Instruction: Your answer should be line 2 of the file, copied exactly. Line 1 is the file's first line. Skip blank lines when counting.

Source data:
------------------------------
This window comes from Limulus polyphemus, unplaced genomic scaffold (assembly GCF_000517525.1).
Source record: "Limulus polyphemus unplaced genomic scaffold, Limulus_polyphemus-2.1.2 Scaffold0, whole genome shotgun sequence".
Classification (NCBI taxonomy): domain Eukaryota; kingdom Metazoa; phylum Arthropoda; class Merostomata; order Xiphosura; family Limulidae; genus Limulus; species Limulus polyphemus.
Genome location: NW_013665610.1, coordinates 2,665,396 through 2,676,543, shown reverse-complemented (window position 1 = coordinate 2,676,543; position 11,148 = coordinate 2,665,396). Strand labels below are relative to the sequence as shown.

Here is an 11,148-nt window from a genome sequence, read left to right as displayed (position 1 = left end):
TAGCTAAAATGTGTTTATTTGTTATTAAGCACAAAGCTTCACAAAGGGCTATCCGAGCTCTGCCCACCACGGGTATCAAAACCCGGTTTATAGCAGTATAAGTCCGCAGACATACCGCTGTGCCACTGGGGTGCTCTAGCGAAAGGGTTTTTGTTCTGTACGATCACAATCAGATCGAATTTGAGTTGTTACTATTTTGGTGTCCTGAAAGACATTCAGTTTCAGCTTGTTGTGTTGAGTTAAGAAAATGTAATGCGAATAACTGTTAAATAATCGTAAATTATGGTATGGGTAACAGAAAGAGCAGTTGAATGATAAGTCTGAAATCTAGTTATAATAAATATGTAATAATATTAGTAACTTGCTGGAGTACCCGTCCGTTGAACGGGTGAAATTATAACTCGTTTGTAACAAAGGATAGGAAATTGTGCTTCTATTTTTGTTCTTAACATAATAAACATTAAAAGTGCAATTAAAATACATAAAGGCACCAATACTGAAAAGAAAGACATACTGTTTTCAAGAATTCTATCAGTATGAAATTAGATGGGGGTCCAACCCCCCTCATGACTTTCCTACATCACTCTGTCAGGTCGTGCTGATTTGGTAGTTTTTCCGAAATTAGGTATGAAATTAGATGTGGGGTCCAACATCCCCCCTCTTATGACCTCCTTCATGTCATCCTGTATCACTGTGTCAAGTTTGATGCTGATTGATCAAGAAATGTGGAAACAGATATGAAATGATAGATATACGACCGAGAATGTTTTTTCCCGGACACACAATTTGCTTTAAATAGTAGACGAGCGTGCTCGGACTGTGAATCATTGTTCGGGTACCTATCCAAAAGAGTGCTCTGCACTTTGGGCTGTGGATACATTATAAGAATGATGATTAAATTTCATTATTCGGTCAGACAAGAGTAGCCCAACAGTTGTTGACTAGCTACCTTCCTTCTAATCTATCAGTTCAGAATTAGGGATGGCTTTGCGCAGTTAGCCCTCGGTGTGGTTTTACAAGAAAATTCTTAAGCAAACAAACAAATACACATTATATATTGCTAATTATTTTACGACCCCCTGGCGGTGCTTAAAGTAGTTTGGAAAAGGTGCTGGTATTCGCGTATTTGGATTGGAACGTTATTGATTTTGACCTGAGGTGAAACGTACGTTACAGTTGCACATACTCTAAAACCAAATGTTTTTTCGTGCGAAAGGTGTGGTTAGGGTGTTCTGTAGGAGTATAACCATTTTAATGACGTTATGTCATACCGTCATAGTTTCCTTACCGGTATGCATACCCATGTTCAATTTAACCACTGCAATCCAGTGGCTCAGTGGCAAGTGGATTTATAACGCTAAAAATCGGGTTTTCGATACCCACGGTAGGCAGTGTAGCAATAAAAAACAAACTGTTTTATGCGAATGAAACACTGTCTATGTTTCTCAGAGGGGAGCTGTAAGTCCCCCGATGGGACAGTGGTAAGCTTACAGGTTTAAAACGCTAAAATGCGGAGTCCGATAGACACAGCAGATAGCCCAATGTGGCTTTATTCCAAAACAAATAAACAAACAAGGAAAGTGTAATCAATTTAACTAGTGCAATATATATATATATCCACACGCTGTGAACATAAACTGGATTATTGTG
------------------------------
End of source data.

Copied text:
Source record: "Limulus polyphemus unplaced genomic scaffold, Limulus_polyphemus-2.1.2 Scaffold0, whole genome shotgun sequence".